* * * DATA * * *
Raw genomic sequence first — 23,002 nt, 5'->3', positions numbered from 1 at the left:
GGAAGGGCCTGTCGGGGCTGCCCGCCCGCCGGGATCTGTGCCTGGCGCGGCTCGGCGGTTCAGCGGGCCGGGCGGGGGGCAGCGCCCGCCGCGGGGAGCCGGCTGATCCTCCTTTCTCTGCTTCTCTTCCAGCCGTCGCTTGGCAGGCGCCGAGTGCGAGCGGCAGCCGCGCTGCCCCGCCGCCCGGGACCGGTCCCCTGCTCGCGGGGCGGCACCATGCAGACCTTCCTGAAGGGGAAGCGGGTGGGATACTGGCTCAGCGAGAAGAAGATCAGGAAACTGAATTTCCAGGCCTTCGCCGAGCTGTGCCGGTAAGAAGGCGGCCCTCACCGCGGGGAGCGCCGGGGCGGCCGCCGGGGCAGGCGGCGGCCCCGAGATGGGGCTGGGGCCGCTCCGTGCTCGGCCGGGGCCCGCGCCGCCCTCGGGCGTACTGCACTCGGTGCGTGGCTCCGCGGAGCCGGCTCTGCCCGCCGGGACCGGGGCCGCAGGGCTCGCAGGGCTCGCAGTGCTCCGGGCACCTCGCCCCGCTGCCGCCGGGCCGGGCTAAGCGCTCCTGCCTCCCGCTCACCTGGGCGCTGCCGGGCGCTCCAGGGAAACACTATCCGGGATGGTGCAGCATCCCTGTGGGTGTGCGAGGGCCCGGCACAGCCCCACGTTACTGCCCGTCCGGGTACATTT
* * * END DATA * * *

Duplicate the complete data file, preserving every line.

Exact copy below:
Raw genomic sequence first — 23,002 nt, 5'->3', positions numbered from 1 at the left:
GGAAGGGCCTGTCGGGGCTGCCCGCCCGCCGGGATCTGTGCCTGGCGCGGCTCGGCGGTTCAGCGGGCCGGGCGGGGGGCAGCGCCCGCCGCGGGGAGCCGGCTGATCCTCCTTTCTCTGCTTCTCTTCCAGCCGTCGCTTGGCAGGCGCCGAGTGCGAGCGGCAGCCGCGCTGCCCCGCCGCCCGGGACCGGTCCCCTGCTCGCGGGGCGGCACCATGCAGACCTTCCTGAAGGGGAAGCGGGTGGGATACTGGCTCAGCGAGAAGAAGATCAGGAAACTGAATTTCCAGGCCTTCGCCGAGCTGTGCCGGTAAGAAGGCGGCCCTCACCGCGGGGAGCGCCGGGGCGGCCGCCGGGGCAGGCGGCGGCCCCGAGATGGGGCTGGGGCCGCTCCGTGCTCGGCCGGGGCCCGCGCCGCCCTCGGGCGTACTGCACTCGGTGCGTGGCTCCGCGGAGCCGGCTCTGCCCGCCGGGACCGGGGCCGCAGGGCTCGCAGGGCTCGCAGTGCTCCGGGCACCTCGCCCCGCTGCCGCCGGGCCGGGCTAAGCGCTCCTGCCTCCCGCTCACCTGGGCGCTGCCGGGCGCTCCAGGGAAACACTATCCGGGATGGTGCAGCATCCCTGTGGGTGTGCGAGGGCCCGGCACAGCCCCACGTTACTGCCCGTCCGGGTACATTT